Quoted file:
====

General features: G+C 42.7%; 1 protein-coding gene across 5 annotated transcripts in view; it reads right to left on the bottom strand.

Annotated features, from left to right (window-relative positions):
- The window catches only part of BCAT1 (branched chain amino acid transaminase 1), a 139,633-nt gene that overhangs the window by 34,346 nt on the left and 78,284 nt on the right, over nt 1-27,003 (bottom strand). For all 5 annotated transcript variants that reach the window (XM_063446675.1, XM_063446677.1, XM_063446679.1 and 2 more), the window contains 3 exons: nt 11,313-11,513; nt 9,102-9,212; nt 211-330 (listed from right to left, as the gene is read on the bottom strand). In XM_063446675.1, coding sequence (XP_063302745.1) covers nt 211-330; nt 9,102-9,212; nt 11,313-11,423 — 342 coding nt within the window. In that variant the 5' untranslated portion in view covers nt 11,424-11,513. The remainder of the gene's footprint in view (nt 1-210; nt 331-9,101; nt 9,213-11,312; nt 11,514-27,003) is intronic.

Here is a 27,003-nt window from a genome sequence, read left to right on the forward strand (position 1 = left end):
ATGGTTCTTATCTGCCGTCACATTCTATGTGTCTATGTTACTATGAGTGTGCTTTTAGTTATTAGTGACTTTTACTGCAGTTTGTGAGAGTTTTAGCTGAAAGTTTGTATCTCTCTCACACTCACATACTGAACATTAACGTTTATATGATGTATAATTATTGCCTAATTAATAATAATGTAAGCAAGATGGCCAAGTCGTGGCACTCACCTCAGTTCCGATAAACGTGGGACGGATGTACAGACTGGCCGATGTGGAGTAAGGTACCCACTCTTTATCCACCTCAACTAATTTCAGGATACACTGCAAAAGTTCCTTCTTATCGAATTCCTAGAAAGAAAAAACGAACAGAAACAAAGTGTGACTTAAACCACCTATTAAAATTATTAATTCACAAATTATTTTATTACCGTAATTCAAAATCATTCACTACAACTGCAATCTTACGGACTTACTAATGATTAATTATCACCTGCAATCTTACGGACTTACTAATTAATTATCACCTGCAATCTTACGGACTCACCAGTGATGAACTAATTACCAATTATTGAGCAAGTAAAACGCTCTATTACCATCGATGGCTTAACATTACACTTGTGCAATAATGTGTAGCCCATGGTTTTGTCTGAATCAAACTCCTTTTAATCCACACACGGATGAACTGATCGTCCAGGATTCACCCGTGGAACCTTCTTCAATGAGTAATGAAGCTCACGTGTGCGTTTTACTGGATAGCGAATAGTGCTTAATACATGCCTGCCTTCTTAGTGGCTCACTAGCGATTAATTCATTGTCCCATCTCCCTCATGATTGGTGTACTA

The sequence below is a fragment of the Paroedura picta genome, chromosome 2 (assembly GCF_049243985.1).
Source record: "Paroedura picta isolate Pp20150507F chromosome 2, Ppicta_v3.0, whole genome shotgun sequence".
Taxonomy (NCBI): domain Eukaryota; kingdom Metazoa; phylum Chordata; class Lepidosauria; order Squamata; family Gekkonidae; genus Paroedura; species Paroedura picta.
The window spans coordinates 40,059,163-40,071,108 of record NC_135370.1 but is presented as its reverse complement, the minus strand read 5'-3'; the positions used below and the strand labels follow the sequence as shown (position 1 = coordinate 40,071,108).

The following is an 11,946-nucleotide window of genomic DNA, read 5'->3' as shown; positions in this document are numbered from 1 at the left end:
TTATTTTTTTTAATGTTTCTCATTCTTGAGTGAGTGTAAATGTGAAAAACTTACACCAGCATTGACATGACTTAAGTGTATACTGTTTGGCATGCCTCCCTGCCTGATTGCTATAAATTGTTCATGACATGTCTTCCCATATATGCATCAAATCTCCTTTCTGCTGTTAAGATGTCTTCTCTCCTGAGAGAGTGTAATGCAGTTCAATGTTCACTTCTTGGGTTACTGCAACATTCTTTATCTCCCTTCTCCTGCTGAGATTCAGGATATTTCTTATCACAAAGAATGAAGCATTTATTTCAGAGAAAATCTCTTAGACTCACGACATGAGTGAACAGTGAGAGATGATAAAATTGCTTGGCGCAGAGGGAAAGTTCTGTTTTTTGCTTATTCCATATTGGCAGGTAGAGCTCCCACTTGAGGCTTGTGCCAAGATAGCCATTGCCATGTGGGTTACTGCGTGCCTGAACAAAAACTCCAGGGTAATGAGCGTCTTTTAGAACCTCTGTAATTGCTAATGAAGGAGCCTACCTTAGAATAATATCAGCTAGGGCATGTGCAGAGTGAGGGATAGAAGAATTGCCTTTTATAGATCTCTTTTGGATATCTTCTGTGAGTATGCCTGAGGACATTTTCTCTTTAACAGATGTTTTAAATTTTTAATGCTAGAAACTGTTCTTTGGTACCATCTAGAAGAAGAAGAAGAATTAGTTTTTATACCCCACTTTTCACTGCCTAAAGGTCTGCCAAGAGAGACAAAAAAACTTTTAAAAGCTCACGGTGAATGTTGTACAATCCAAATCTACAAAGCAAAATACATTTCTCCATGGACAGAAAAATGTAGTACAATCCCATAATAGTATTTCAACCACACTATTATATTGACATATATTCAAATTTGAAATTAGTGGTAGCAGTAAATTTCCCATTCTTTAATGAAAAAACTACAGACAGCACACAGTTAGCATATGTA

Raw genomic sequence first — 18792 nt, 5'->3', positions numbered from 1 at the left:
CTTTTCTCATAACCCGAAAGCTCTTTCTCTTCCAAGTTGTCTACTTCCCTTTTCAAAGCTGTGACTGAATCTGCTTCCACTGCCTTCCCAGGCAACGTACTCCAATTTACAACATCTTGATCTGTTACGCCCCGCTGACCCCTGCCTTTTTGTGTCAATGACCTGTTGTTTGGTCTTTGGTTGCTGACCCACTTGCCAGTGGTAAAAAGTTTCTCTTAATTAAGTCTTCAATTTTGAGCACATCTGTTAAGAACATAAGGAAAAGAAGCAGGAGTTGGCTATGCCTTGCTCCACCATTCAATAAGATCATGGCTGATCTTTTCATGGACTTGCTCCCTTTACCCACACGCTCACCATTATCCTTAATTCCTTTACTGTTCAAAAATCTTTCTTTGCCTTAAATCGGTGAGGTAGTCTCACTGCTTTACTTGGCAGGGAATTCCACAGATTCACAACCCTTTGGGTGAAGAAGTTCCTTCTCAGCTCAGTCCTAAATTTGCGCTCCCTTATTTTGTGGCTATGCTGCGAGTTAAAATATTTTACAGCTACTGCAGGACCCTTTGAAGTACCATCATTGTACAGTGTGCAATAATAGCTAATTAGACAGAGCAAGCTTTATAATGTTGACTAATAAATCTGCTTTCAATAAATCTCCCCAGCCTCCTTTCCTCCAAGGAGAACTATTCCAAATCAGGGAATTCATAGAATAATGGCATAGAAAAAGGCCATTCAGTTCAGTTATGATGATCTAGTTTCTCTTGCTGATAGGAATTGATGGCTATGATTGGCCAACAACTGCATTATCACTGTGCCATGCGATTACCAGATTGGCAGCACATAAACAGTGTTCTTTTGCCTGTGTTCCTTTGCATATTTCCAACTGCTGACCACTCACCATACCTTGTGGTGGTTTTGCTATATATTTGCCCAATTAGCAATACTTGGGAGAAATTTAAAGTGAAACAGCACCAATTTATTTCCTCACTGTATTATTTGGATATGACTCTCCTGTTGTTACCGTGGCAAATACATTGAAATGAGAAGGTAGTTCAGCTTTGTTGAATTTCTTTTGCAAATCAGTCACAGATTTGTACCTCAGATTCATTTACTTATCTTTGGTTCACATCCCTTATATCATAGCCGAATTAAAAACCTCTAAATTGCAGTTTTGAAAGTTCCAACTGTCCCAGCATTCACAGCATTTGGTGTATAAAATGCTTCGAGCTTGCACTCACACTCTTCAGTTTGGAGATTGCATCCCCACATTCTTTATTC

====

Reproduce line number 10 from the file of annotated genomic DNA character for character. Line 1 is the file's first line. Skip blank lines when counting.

The following is an 11,946-nucleotide window of genomic DNA, read 5'->3' as shown; positions in this document are numbered from 1 at the left end: